Broow Broow - 3 months ago 7
C# Question

My example and understanding of Skip and Take is correct?

Sorry for being beginner about this code below because i know about basics only.

var educ = (from a in db.RCEducationalBackgrounds
join b in db.RCPersonEducationalBackgrounds
on a.RCEducationalBackgroundId equals b.RCEducationalBackgroundId
where b.PersonId == PersonId
select new
{
a.RCEducationalBackgroundId,
a.EducationalLevelId,
a.EducationLevel.EducationLevelDesc,
b.RCEducationalBackground.School.SchooldName,
b.RCEducationalBackground.SchoolAddress,
a.Course,
a.EducationCollegeDegree.EducCollegeDegreeDesc,
a.YearGraduated,
a.AwardsReceived,
a.IDAFrom,
a.IDATo,
a.HighestGradeLevelUnitsEarned,
a.EducCollegeDegreeId,
a.SchoolId,
b.RCPersonEducationalBackgroundId,
b.IsValidated
});
int totalRecords = educ.Count();
//educ value is 7
var exams = educ.OrderBy(m => m.EducationalLevelId).Skip(0).Take(5);


So far as i understand about this code is it will take the first
5
numbers and skip no numbers.

About this second example

var educ = (from a in db.RCEducationalBackgrounds
join b in db.RCPersonEducationalBackgrounds
on a.RCEducationalBackgroundId equals b.RCEducationalBackgroundId
where b.PersonId == PersonId
select new
{
a.RCEducationalBackgroundId,
a.EducationalLevelId,
a.EducationLevel.EducationLevelDesc,
b.RCEducationalBackground.School.SchooldName,
b.RCEducationalBackground.SchoolAddress,
a.Course,
a.EducationCollegeDegree.EducCollegeDegreeDesc,
a.YearGraduated,
a.AwardsReceived,
a.IDAFrom,
a.IDATo,
a.HighestGradeLevelUnitsEarned,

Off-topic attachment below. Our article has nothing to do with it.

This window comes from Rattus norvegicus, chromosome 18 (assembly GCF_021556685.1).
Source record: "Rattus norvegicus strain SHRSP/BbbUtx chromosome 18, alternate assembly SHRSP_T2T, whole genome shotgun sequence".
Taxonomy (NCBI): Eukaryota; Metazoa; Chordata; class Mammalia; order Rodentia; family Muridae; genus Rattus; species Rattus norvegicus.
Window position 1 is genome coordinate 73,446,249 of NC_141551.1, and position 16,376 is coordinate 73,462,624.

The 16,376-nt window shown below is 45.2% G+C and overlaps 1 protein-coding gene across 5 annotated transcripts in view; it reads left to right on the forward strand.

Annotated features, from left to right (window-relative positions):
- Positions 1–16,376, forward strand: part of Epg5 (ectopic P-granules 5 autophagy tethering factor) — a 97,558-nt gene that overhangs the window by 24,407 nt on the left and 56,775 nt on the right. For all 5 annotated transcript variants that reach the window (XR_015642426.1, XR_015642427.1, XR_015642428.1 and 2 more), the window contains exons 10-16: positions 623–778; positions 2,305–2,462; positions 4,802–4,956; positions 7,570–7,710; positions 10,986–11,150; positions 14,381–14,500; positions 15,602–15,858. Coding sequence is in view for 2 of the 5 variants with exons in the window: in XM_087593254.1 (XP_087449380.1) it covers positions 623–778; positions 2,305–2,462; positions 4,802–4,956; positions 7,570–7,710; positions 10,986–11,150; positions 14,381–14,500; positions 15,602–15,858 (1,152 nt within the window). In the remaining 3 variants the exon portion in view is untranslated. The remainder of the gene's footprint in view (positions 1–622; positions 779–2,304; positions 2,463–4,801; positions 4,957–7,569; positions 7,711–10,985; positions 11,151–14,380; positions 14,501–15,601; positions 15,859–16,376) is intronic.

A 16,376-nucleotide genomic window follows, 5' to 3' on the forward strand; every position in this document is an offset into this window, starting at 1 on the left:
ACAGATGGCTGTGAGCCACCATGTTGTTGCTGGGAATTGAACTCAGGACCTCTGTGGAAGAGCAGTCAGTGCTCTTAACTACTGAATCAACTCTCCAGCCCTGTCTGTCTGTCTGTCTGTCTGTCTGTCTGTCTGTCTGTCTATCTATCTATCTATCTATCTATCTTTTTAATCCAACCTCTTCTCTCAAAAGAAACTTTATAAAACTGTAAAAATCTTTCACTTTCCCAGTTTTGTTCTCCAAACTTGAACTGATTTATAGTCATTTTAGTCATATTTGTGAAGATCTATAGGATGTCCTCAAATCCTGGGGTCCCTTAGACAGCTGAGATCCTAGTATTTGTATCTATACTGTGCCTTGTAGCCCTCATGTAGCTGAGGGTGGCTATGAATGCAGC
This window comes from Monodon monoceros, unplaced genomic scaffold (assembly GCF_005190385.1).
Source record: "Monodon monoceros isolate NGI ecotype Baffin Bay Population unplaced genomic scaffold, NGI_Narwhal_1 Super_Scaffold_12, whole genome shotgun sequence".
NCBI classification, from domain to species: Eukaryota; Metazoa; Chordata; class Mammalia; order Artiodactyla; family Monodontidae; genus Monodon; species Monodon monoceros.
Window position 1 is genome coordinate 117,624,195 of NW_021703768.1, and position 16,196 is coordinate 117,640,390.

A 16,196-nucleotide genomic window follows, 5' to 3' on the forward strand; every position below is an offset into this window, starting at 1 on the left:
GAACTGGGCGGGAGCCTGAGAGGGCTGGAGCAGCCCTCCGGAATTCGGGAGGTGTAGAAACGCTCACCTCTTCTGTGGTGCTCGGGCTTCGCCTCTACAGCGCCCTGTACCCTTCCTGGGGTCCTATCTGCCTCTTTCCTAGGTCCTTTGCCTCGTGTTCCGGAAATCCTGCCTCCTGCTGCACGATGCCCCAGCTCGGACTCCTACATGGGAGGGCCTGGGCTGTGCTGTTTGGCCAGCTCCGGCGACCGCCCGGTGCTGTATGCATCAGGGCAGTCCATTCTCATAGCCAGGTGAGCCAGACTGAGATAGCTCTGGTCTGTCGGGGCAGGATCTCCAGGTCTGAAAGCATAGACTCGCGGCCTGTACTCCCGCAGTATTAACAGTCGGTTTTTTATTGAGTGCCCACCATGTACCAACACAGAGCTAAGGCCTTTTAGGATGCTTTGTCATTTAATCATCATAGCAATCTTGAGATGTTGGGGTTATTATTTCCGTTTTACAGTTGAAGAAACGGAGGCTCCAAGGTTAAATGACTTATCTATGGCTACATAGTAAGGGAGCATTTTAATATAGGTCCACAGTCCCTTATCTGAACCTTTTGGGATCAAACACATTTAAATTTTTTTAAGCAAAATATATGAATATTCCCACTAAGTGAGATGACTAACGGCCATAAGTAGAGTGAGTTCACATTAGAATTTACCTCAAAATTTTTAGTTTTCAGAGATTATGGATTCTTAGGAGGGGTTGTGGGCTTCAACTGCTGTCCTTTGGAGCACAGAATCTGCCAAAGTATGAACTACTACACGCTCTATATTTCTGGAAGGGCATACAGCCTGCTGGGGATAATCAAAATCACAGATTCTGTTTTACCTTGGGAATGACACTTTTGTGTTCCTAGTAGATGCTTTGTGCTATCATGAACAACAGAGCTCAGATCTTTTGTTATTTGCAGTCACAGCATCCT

a.EducCollegeDegreeId,
a.SchoolId,
b.RCPersonEducationalBackgroundId,
b.IsValidated
});
int totalRecords = educ.Count();
//educ value is 7
var exams = educ.OrderBy(m => m.EducationalLevelId).Skip(2).Take(5);


It will skip the first
2
numbers and start the count from number
3
?

UPDATED

as Sina Iravanian said.

Answer

You're using these in a wrong way !

First, Enumerable.Count() returns the numbers of elements after enumerating an IEnumearble.

This won't compile because .Count() returns a Number:

int count = sequence.Count().Skip(N).Take(M); // Error, Skip is not Defined for int/

This Compiles, but always returns M or less:

int count = sequence.Skip(N).Take(M).Count()

Skip N followed by Take M , takes at most M elements after skipping N elements. For example:

{ 1, 2, 3, 4, 5, 6 }

Result of sequence.Skip(2).Take(5) returns 4 elements because there is no more:

{ 3, 4, 5, 6 }

sequence.Skip(2).Take(5).Count() just returns the number of elements:

4

As a Conclusion:

  • Skip(N): Skips N elements and returns the rest (unless chained with other linq methods eg Take)
  • Take (N): Takes at most N elements and less if there is less than N.
  • Count(): Counts the elements and can't be chained (followed by) Skip or Take methods.